“It’s the biggest platform we have in golf, the biggest stage,” McIlroy said. “The Ryder Cup… there’s something different about it. There is something about wanting to do justice to yourself, but also wanting to play for others. You get so close to the boys during Ryder Cup weeks.

“And there is a nice continuity, especially on the European side; I have played in three teams with Luke, I have played in teams with (the vice-captain) Nicolas Colsaerts, de Molinaris, played with and (under) Thomas Bjørn as captain, Chema (José María Olazábal) was captain in 2012.

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“We have these experiences together and no one can ever take them away from us. I’ve said this before, I will always be most proud of my achievements in the game as an individual, but my favorite moments by far have been as part of the Ryder Cup team.

The capital of Italy has a meaning for the McIlroy family that goes beyond golf. Rory’s wife, Erica, studied there for nine months. ‘So she knows the city quite well. We look forward to going back. It’s absolutely amazing.”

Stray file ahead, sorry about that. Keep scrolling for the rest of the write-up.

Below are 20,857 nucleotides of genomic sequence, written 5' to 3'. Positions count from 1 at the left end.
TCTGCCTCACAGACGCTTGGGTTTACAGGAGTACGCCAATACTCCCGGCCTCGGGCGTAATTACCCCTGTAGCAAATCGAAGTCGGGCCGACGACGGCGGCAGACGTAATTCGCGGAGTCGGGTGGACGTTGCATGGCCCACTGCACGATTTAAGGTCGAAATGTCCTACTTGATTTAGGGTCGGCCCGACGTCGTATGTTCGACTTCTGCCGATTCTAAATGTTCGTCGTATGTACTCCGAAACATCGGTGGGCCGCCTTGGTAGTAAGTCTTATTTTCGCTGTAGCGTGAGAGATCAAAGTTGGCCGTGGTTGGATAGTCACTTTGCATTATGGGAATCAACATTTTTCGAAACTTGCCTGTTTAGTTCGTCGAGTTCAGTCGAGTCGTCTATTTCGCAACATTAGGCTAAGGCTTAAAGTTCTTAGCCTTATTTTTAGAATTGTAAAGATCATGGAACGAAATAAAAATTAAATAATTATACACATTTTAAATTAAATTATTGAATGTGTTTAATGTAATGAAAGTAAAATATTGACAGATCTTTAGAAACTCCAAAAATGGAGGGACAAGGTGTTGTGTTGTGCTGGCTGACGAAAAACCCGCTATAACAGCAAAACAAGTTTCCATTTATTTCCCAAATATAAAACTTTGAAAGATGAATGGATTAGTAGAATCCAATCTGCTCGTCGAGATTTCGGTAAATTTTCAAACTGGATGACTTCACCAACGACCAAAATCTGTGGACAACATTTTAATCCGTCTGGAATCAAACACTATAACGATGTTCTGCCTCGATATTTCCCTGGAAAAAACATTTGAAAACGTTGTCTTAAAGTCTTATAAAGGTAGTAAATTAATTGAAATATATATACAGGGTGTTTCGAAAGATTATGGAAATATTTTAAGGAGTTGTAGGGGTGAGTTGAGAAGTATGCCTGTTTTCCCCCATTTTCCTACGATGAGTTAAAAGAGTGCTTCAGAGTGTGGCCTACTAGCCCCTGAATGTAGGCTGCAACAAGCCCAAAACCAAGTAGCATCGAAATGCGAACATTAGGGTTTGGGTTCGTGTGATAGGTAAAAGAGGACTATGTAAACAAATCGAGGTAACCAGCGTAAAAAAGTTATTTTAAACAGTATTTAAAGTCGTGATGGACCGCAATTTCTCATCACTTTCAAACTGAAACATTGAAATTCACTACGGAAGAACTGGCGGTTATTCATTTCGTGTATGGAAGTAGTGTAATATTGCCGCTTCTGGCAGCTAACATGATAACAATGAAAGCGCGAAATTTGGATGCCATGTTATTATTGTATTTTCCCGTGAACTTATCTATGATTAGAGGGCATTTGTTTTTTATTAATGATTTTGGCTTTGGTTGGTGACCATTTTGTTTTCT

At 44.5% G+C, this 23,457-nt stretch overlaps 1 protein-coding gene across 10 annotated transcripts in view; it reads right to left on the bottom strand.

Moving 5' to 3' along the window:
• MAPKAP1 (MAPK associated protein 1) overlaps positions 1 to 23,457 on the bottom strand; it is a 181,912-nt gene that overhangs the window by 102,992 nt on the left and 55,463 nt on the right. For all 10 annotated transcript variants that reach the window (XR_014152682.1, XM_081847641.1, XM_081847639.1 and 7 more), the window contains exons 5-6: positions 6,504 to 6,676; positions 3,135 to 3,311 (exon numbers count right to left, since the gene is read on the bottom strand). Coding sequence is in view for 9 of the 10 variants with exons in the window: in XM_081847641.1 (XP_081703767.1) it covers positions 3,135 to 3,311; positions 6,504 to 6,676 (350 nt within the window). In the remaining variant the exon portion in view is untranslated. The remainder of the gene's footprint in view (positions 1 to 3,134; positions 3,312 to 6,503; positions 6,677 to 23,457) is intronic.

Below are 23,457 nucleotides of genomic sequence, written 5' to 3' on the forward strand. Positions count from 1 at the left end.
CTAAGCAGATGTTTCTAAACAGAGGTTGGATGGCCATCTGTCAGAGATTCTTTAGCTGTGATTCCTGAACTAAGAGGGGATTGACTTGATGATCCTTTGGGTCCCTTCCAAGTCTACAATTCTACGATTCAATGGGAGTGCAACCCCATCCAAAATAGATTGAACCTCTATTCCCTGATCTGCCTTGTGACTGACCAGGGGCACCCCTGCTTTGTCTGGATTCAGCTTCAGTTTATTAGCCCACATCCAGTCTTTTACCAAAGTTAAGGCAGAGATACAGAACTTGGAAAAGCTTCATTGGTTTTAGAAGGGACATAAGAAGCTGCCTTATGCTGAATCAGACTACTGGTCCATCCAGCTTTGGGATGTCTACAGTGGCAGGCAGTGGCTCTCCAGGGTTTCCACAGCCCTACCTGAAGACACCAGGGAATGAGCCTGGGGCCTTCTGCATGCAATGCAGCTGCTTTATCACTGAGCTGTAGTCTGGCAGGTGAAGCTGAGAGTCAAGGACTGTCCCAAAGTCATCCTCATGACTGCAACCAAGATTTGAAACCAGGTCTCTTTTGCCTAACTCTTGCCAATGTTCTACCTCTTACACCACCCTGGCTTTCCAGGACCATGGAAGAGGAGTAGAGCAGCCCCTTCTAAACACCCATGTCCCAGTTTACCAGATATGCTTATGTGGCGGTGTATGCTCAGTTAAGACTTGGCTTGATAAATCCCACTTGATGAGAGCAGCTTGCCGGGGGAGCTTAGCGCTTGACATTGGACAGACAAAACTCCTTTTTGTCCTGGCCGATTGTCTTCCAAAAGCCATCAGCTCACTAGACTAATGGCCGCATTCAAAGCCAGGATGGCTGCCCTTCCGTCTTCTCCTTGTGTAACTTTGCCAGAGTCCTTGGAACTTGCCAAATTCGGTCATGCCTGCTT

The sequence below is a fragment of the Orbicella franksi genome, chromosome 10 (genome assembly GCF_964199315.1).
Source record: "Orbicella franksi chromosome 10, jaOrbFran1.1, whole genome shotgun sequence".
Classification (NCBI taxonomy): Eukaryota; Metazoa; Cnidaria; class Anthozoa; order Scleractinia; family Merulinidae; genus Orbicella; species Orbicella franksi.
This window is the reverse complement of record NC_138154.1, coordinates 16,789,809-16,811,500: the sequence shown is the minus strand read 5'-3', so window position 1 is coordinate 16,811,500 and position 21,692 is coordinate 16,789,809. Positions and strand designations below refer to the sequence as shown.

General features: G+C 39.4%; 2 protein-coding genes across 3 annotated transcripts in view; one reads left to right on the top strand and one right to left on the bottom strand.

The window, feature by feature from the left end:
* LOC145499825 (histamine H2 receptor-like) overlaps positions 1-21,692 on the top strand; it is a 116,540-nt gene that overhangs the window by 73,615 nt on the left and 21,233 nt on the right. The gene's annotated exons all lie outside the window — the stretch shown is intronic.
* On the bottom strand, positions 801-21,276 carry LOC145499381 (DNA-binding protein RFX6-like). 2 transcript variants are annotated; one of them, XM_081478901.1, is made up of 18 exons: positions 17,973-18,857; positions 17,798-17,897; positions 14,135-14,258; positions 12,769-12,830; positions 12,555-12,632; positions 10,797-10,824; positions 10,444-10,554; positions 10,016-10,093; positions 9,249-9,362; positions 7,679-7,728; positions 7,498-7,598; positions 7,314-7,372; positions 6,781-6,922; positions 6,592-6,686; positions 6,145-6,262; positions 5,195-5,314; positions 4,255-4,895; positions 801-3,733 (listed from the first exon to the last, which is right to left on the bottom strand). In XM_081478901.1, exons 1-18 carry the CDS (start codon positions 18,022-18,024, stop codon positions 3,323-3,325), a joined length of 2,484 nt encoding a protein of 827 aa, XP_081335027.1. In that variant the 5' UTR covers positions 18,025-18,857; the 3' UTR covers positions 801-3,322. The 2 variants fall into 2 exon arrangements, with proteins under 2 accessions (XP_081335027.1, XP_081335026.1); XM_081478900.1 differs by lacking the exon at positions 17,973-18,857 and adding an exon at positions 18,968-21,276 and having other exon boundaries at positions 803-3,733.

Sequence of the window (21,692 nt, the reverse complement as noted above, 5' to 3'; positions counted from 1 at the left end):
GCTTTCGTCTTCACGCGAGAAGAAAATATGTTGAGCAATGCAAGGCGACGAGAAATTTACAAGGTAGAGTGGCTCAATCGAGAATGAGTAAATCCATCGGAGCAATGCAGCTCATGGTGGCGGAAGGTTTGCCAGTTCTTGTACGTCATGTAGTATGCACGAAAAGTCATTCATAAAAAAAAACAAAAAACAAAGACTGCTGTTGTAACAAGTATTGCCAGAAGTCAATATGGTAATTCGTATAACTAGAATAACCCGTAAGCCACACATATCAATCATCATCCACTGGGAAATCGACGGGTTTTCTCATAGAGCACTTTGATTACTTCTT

McIlroy and Donald are neighbors in Florida and good friends. McIlroy was not surprised when Donald kept his own council after the Ryder Cup captaincy was originally handed to LIV-bound Henrik Stenson. ‘That’s Lucas. That’s how he’s always been. I don’t think he’s a very emotional guy when it comes to golf. He is a logical, rational thinker. If I was in that position and someone else got it, it would be very difficult for me not to say anything. That’s the difference between Luke and me.”

Naturally, others in the European team room will be watching McIlroy. This will be his seventh Ryder Cup appearance, but the 34-year-old is keen to let Donald take the lead. McIlroy admires what he has seen so far.

Rory McIlroy makes a putt at the recent PGA Championship at Wentworth.